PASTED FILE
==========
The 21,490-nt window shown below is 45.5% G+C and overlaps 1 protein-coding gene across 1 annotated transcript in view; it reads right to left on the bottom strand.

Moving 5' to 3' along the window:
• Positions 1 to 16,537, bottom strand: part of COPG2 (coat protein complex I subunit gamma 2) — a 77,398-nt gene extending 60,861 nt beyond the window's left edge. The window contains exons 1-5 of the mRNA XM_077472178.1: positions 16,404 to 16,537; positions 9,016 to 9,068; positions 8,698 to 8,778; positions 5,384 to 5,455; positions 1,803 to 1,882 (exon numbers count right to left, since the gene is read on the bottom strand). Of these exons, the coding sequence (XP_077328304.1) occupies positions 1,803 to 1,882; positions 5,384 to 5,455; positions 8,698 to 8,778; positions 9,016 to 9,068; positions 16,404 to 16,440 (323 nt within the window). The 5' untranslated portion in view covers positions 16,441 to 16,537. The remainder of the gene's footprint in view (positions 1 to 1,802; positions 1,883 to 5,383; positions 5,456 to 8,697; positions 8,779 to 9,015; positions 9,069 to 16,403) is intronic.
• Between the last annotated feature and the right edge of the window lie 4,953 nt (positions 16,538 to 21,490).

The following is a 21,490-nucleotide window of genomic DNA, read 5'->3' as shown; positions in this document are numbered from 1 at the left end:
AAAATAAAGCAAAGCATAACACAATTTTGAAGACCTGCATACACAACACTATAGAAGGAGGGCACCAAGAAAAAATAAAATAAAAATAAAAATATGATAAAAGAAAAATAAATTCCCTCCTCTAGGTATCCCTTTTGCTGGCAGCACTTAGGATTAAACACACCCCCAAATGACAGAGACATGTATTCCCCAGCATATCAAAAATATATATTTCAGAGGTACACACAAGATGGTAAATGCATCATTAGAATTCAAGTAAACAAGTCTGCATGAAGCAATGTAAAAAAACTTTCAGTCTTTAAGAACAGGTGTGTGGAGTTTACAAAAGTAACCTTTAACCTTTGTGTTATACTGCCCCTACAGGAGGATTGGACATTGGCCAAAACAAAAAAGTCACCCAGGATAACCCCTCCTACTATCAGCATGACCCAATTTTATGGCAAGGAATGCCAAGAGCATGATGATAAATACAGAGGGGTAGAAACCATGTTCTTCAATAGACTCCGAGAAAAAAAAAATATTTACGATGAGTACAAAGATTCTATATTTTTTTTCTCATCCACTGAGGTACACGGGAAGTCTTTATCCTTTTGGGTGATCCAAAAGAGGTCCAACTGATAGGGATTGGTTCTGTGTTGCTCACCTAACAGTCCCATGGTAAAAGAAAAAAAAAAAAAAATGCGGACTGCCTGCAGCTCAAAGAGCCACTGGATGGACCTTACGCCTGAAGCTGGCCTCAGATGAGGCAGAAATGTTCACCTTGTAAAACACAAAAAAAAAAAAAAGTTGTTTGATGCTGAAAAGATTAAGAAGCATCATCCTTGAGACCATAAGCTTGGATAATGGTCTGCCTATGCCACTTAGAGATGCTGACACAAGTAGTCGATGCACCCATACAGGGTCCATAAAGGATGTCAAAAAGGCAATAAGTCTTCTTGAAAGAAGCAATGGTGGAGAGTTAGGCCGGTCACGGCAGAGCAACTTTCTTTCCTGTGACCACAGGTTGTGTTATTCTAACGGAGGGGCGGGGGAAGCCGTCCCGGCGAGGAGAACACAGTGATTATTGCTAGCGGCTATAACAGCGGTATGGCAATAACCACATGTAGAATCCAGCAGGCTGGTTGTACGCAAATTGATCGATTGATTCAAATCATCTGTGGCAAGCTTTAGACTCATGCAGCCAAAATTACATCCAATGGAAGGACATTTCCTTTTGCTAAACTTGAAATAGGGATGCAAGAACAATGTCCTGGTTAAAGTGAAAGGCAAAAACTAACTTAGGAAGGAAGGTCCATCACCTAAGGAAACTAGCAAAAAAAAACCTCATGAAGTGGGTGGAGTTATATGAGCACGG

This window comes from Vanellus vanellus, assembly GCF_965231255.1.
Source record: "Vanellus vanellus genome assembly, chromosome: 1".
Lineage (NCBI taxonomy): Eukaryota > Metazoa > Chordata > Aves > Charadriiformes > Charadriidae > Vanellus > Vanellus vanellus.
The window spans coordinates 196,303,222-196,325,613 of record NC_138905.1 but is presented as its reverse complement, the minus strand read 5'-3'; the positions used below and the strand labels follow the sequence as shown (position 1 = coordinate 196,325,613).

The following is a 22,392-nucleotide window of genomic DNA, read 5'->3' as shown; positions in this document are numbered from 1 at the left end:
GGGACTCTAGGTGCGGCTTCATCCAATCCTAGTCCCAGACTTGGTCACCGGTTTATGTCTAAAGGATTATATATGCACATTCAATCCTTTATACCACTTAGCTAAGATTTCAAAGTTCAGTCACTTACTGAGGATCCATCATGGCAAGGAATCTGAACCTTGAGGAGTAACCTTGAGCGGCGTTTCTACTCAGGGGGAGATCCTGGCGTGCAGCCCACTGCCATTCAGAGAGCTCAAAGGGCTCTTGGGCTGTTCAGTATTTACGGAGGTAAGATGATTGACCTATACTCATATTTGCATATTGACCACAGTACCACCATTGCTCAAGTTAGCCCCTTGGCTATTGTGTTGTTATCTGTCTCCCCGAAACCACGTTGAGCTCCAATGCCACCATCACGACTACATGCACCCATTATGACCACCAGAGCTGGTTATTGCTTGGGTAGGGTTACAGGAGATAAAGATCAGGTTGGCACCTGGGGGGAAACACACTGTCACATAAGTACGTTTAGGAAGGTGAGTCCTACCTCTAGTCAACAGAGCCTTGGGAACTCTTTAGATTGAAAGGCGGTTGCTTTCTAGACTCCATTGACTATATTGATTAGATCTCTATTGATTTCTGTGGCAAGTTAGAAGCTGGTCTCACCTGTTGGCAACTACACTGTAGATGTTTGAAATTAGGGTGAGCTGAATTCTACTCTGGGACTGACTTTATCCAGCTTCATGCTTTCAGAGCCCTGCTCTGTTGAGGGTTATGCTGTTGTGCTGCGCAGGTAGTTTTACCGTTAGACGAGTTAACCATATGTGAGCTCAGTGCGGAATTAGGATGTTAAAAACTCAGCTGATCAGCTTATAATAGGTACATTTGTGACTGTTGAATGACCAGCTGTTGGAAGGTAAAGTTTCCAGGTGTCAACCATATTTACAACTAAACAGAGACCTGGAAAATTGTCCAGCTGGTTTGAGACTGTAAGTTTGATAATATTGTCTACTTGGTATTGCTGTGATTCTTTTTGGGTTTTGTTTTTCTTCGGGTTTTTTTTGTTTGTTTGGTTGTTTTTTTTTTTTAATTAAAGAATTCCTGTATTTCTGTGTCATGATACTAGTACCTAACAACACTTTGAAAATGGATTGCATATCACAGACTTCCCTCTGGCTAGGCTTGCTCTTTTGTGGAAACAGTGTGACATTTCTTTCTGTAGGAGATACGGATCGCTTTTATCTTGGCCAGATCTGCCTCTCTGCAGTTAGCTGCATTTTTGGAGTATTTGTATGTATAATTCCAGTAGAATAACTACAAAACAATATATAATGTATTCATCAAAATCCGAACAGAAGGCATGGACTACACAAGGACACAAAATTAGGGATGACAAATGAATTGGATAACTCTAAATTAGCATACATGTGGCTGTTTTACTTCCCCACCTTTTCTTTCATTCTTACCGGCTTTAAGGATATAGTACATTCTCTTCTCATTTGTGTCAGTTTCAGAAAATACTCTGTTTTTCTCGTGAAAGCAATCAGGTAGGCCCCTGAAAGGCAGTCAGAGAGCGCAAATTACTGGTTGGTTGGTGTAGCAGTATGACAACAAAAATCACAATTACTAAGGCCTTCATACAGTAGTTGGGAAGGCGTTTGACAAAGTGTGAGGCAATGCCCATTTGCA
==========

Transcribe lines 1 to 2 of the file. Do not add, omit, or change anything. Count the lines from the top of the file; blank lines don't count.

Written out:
The 21,490-nt window shown below is 45.5% G+C and overlaps 1 protein-coding gene across 1 annotated transcript in view; it reads right to left on the bottom strand.

Moving 5' to 3' along the window: